I recently looked through a photo series profiling the city and faces of Detroit in Wired.com. (see it HERE) The photos are hauntingly beautiful, yet also exude horrific sadness, despair and decay. It’s not exactly news the city isn’t doing well, but I wasn’t prepared for the bitter faces of citizens that seem resigned to limbo – no where to go, yet no reason to stay.
Detroit isn’t a stranger to me. I have family there. When I was younger, I would often visit my uncle and aunt who live in Allen Park - a bedroom city that resembles any other postwar bedroom city in America. Driving through Detroit as a kid, I remember being at a stop light and the driver next to us honking his horn and flipping us his middle finger. When I asked what we did wrong my uncle sighed “We drive a Honda.” Walking through the streets, I was told not to make eye contact or talk to anyone – a little unnerving to a girl who grew up in rural Canada on a tiny island that was very “Shire-like”. I remember riding the monorail in Greektown, visiting the Chrysler Building and looking out at the burned out lots scattered like patchwork throughout the downtown core. Back then in the early 90′s, there was optimism the lots would soon be filled, the economy would gow and Detroit would regain its momentun as a major player in America.
That did not happen, unfortunately. I wrote to my cousin Rich, who still lives in Allen Park, and asked if the entire city was really as bad as the photographs. He wrote back “The photos in this slide show actually seem relatively benign compared to some of the ruins. Pictures of the ruins are common enough that people have taken to labeling them “ruin porn”.
He goes on to give 3 anecdotes:
1. “There was a documentary crew filming in the ruins of the old Packard Auto Plant which has been abandoned, stripped of copper and now houses addicts and criminals. The documentary crew was mugged while filming in the plant and their equipment was taken (I believe this was during the day). 2. Tim Heatherington who is a war correspondent who has covered conflicts from bosnia to africa to afghanistan, did a piece for GQ and said Detroit reminded him very much of cities in Africa. 3. I read a national magazine that used the term “Detroit poor” as an adjective.”
What can be done? Unfortunately Detroit isn’t the only place in America in ruins. It is up to visual storytellers - photographers, videographers, filmmakers, to bring a voice to the unheard. To showcase the hidden. No sensationalism or ratings-driven agenda. Just document it and show it.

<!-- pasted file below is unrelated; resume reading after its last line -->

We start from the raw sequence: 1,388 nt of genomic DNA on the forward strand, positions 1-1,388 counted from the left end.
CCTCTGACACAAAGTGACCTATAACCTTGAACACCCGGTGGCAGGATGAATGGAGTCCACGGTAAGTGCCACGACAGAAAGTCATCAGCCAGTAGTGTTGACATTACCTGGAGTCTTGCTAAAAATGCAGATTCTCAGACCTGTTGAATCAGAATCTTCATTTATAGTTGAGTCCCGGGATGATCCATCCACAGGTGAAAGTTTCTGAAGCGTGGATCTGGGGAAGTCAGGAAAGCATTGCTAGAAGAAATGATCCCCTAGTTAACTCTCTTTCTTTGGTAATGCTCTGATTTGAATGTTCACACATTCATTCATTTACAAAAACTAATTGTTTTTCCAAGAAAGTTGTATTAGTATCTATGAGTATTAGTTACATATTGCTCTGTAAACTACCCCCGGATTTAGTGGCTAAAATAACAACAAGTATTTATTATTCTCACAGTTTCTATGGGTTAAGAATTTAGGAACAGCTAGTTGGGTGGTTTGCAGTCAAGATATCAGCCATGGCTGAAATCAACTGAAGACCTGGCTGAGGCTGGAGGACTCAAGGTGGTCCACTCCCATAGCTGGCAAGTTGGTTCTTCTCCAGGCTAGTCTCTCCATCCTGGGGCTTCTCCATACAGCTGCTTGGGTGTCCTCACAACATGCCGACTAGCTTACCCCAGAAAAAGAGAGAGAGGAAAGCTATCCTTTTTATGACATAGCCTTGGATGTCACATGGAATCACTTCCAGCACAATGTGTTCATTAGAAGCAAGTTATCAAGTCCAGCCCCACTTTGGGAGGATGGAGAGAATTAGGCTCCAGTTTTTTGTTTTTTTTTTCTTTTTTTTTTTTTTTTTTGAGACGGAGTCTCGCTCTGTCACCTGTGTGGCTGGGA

A few examples:
I recently watched an incredible short film entitled “Honor The Treaties” that examines the impact documenting life on the Pine Ridge Reservation has had on photographer Eric Becker. Take 10 minutes to watch the film. It will stay with you for months. http://video.kcts9.org/video/2283530017
Lost and Found Films tells an engaging story of an elderly man squatting in detroit’s abandoned Packard Plant (yes, the same one my cousin Rich recounted about the mugging). The story is told from the old man’s POV and his resilience and contentment at living among squalor is mystifying, yet endearing. He has found his sense of place in an environment unsuitable for most of the rest of us. It’s one of a series of videos that examine how “home” means different things for each of us. Watch HILL at https://vimeo.com/39346092
Some filmmakers take ruins and repurpose them into art. Famed filmmaker / Director Brett Novak takes famed freestyle skateboarder Kilian Martin out of the skate video comfort zone and into the ruins of an abandoned water park. Martin is seen skating amongst abandoned concession stands, dried up wading pools and water towers on the verge of collapse. Archived footage of the park at its primie is intercut to show the glamor and beauty of what once was. It completely transforms our traditional views of what a skate video should look like, and how it should feel. Watch it at https://vimeo.com/43044223
Lastly is another slideshow on the “beauty” of Detroit ruins at slate.com